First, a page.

The next three are all examples of heavy rail lines which start out as radial rail corridors but then turn “cross country” to also act as orbital lines. The first (2) is the Epping to Chatswood link which connects the main north and North Shore lines as well as major employment and education areas around Macquarie Park and Macquarie University. Then there is the main north line itself (3) which turns northwards at Strathfield, connecting that centre to Epping and ultimately Hornsby where it meets the North Shore line. The next line out (4) is the most problematic in terms of definition – the link the Bankstown line provides between Bankstown, Birrong and the main western line at Lidcombe.

The final orbital rail link (5) is the most interesting in that it is the only dedicated orbital rail service in Sydney. It was created through the construction of a “Y” link at Harris Park between the main western and southern lines, providing the basis for a direct service from Blacktown through Parramatta, Cabramatta (where it interchanges with the Bankstown line), Glenfield (with links to both the East Hills and recently-opened Leppington lines) and Campbelltown.

The furthest out orbital corridors are provided by the bus transitways built in the 1980s. The Liverpool to Parramatta T-Way (6a) can be regarded as an orbital corridor in its entirety, though its express aim is to provide access to and from various employment and other locations along the relatively indirect route rather than act as a connector between the two rail corridors. Of the North West T-Way, only the section (6b) from Blacktown to the interchange at Burns with the Parramatta to Rouse Hill section can technically be regarded as an orbital connector, at least until the North West Metro is completed.

What will be in place by 2025?

Even though I have been a little generous in applying my definition of orbital corridors it is obvious that there are a number of major gaps. Some of these will be addressed over the next ten years or so as a number of major public transport projects are completed. Again these are planned predominantly as radial corridors and services but they will intersect with a number of existing corridors to create or extend orbital connections.

Microsoft Word - Sydney Orbital options.docx_38_2

The second map (above) shows my best guess at what infrastructure will be in place by 2025, based as much as possible on Transport for NSW plans and government announcements. I’ve assumed that the Sydney metro will be completed in its entirety from Cudgegong Road and Rouse Hill through the CBD and on to Bankstown, though I have made no assumptions about its extension beyond Bankstown or the previously-planned link to Hurstville. I’ve also assumed that the CBD and South East Light Rail will have been completed and that there will be some form of bus rapid transit along Parramatta Road and to the northern beaches.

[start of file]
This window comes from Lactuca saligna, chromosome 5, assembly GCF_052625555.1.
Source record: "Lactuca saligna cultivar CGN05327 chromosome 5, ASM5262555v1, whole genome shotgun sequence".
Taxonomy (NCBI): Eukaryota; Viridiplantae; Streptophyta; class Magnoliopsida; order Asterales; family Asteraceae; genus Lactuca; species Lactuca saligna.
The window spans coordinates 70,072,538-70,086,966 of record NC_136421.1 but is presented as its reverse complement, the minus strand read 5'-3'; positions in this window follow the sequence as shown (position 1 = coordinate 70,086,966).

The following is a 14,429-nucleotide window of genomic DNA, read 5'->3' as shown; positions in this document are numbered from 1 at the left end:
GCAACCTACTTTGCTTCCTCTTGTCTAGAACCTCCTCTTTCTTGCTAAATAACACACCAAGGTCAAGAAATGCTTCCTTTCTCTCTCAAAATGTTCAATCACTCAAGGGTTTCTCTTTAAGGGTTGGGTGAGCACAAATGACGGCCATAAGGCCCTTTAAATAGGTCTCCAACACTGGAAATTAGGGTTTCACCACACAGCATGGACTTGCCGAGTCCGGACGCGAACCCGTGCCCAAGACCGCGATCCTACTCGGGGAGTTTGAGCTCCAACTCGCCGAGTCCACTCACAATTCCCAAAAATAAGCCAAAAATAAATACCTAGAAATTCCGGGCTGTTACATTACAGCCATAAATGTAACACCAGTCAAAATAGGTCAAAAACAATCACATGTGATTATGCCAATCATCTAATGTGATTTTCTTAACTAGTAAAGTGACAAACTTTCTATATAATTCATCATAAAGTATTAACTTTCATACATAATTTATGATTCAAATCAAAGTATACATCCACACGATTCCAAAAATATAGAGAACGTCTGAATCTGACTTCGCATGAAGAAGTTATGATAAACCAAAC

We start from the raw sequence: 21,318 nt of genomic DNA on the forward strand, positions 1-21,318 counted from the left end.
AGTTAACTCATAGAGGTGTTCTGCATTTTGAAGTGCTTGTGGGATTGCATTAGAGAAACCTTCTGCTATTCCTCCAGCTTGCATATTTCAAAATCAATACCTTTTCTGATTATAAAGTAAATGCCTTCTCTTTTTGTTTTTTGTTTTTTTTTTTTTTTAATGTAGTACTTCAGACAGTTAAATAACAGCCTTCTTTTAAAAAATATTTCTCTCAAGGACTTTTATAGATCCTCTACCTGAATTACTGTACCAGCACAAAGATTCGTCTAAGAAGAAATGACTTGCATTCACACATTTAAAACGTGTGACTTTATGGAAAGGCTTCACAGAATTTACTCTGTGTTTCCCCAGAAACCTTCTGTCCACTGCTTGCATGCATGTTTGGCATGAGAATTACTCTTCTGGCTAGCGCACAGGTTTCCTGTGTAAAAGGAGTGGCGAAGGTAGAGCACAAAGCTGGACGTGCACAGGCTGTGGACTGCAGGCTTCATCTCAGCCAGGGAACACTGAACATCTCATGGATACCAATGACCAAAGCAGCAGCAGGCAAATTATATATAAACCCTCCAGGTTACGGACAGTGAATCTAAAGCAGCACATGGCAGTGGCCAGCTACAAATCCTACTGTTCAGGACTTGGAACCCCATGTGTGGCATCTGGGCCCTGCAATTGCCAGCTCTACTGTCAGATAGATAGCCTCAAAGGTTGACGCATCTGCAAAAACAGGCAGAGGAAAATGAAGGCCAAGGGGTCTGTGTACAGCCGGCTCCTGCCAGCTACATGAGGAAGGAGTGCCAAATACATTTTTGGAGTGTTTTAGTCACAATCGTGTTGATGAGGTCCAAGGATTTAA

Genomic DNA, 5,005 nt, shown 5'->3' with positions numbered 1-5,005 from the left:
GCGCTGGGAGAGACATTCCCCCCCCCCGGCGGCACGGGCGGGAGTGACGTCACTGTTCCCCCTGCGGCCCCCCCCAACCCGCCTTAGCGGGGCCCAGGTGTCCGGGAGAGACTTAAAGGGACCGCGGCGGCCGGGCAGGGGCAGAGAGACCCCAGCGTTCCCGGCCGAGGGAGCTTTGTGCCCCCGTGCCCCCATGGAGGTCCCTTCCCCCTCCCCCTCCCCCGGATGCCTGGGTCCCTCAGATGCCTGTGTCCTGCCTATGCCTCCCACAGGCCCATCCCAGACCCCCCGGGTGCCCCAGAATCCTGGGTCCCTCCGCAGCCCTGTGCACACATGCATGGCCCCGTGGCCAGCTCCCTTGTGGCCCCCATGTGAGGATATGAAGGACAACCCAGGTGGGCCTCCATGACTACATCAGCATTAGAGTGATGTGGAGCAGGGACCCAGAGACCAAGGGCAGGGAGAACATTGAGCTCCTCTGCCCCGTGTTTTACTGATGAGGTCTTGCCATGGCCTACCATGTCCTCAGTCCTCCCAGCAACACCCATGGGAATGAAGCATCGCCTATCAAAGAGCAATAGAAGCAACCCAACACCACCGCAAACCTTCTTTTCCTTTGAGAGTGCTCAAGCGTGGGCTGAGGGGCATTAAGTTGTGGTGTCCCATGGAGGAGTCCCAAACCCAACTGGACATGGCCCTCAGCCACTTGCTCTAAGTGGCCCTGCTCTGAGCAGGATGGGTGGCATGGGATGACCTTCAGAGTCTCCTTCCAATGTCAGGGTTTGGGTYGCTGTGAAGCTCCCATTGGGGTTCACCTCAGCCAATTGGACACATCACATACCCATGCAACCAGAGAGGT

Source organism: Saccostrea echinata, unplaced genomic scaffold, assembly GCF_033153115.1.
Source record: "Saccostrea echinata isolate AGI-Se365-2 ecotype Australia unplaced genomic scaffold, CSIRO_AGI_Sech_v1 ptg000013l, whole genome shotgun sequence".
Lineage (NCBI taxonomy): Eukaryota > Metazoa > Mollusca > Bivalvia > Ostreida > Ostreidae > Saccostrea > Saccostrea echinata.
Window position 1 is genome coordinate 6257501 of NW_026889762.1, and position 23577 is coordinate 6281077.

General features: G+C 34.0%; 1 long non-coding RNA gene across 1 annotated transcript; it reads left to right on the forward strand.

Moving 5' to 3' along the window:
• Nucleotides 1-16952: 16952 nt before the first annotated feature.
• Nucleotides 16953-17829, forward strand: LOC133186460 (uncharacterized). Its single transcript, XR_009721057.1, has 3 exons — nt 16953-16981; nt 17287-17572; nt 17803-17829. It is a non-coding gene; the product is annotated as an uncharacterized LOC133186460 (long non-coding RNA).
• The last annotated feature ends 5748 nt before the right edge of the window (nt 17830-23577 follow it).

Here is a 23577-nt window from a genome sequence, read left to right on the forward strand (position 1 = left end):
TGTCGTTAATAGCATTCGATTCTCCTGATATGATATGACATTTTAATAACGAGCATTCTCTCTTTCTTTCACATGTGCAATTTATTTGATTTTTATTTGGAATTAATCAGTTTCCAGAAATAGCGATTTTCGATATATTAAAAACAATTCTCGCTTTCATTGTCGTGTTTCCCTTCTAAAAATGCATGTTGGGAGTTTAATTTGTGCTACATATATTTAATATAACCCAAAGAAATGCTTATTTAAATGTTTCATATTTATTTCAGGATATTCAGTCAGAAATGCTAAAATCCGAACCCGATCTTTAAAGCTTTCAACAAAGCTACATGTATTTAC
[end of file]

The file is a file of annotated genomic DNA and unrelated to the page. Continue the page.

Second-guessing the Western Sydney light rail network is more problematic as currently four routes have been shortlisted for consideration to be the first section to be constructed. Two however seem to be the frontrunners (Parramatta to Macquarie Park and Parramatta to Sydney Olympic Park and Strathfield/Burwood) and I have therefore assumed that both will be built in the next ten years.

The result is likely to be a modest but useful expansion in the orbital corridor framework. Some of the corridors shown on the map will remain speculative until final plans are announced and construction is complete but I think it is safe to make some educated guesses. Starting from the CBD and working out again, the first addition (no. 1b) will be an extension of the “orbital section” of the inner west light rail line, resulting not from any changes to that line but instead from the construction of the proposed Parramatta Road BRT. This means that there is the potential for an interchange between this planned bus corridor and the light rail at Taverners Hill.

The next addition (4a) is a likely outcome of the completion of the Sydney metro to Bankstown. No plans have been announced for the rest of the Bankstown line but a likely result is some sort of restructuring of the Bankstown-Birrong-Lidcombe-Cabramatta section. I’ve assumed retention of the current heavy rail service on the map but conversion to light rail is another option; either way this section of track would effectively become an orbital corridor, connecting between the heavy rail main south and western lines and the metro at Bankstown.

The completion of the light rail line proposed between Parramatta and Strathfield via Olympic Park would also turn the current Lidcombe to Olympic Park rail line (4b) into an orbital connector, a virtual extension of 4a. Likewise, the completion of the metro to Rouse Hill effectively makes the whole of the North West T-Way into an orbital, with connections to Parramatta and Blacktown on the main West rail line and Kellyville and Rouse Hill on the metro line (6b and 6c).

Finally if both the Western Sydney light rail lines identified as priorities are constructed, they will certainly cement Parramatta’s role as Sydney’s second CBD and as a key interchange between orbital and radial corridors in Sydney’s west. While their primary role will be as radial links based on Parramatta rather than the Sydney CBD, the link to Macquarie Park (7) would also act as a critical orbital link, providing access for western and south western residents to the Epping-Macquarie Park employment and education corridor and vice versa.

In my next post I’ll look at some suggestions for orbital connections beyond 2025, as well as some of the service and operational issues involved.

This entry was posted in Employment, Growth, Infrastructure, Public Transport, Sydney metro area, Transport, Western Sydney and tagged , , , , , , . Bookmark the permalink.

2 Responses to Getting around Sydney: why orbital public transport matters – part 1

  1. Pingback: Getting around Sydney: why orbital public transport matters – part 2 | StrategicMatters

  2. Pingback: What happened in StrategicMatters in 2015? | StrategicMatters